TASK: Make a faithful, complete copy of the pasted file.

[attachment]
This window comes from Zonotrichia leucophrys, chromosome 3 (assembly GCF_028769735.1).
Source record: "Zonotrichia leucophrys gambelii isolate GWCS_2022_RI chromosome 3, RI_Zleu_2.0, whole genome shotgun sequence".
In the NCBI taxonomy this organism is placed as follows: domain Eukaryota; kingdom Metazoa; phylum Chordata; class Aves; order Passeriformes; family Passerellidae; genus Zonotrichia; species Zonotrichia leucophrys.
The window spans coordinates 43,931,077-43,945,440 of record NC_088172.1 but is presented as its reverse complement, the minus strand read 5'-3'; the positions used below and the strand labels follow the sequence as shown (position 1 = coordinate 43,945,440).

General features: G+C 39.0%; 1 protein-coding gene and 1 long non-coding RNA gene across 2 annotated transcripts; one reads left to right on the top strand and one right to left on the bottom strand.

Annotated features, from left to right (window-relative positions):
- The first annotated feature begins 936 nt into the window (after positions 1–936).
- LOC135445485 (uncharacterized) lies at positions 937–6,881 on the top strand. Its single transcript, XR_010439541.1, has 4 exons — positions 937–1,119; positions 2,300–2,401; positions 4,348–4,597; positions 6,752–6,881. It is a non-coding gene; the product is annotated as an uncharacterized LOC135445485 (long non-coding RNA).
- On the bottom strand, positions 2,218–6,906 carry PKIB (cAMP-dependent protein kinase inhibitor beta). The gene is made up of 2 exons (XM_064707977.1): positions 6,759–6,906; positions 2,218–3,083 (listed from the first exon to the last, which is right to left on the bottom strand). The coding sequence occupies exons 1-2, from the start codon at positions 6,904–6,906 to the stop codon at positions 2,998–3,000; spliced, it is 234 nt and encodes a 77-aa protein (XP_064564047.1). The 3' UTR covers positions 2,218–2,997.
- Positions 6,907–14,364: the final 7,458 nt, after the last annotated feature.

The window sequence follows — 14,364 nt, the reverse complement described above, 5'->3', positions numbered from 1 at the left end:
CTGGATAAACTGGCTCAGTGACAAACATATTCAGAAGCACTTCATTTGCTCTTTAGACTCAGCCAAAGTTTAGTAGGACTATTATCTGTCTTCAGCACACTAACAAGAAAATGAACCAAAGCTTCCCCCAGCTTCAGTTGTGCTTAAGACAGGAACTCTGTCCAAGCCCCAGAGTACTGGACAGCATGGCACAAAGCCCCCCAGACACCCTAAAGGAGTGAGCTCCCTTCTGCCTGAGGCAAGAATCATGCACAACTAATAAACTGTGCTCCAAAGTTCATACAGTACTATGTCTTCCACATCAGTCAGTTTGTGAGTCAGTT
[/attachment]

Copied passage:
This window comes from Zonotrichia leucophrys, chromosome 3 (assembly GCF_028769735.1).
Source record: "Zonotrichia leucophrys gambelii isolate GWCS_2022_RI chromosome 3, RI_Zleu_2.0, whole genome shotgun sequence".
In the NCBI taxonomy this organism is placed as follows: domain Eukaryota; kingdom Metazoa; phylum Chordata; class Aves; order Passeriformes; family Passerellidae; genus Zonotrichia; species Zonotrichia leucophrys.
The window spans coordinates 43,931,077-43,945,440 of record NC_088172.1 but is presented as its reverse complement, the minus strand read 5'-3'; the positions used below and the strand labels follow the sequence as shown (position 1 = coordinate 43,945,440).

General features: G+C 39.0%; 1 protein-coding gene and 1 long non-coding RNA gene across 2 annotated transcripts; one reads left to right on the top strand and one right to left on the bottom strand.

Annotated features, from left to right (window-relative positions):
- The first annotated feature begins 936 nt into the window (after positions 1–936).
- LOC135445485 (uncharacterized) lies at positions 937–6,881 on the top strand. Its single transcript, XR_010439541.1, has 4 exons — positions 937–1,119; positions 2,300–2,401; positions 4,348–4,597; positions 6,752–6,881. It is a non-coding gene; the product is annotated as an uncharacterized LOC135445485 (long non-coding RNA).
- On the bottom strand, positions 2,218–6,906 carry PKIB (cAMP-dependent protein kinase inhibitor beta). The gene is made up of 2 exons (XM_064707977.1): positions 6,759–6,906; positions 2,218–3,083 (listed from the first exon to the last, which is right to left on the bottom strand). The coding sequence occupies exons 1-2, from the start codon at positions 6,904–6,906 to the stop codon at positions 2,998–3,000; spliced, it is 234 nt and encodes a 77-aa protein (XP_064564047.1). The 3' UTR covers positions 2,218–2,997.
- Positions 6,907–14,364: the final 7,458 nt, after the last annotated feature.

The window sequence follows — 14,364 nt, the reverse complement described above, 5'->3', positions numbered from 1 at the left end:
CTGGATAAACTGGCTCAGTGACAAACATATTCAGAAGCACTTCATTTGCTCTTTAGACTCAGCCAAAGTTTAGTAGGACTATTATCTGTCTTCAGCACACTAACAAGAAAATGAACCAAAGCTTCCCCCAGCTTCAGTTGTGCTTAAGACAGGAACTCTGTCCAAGCCCCAGAGTACTGGACAGCATGGCACAAAGCCCCCCAGACACCCTAAAGGAGTGAGCTCCCTTCTGCCTGAGGCAAGAATCATGCACAACTAATAAACTGTGCTCCAAAGTTCATACAGTACTATGTCTTCCACATCAGTCAGTTTGTGAGTCAGTT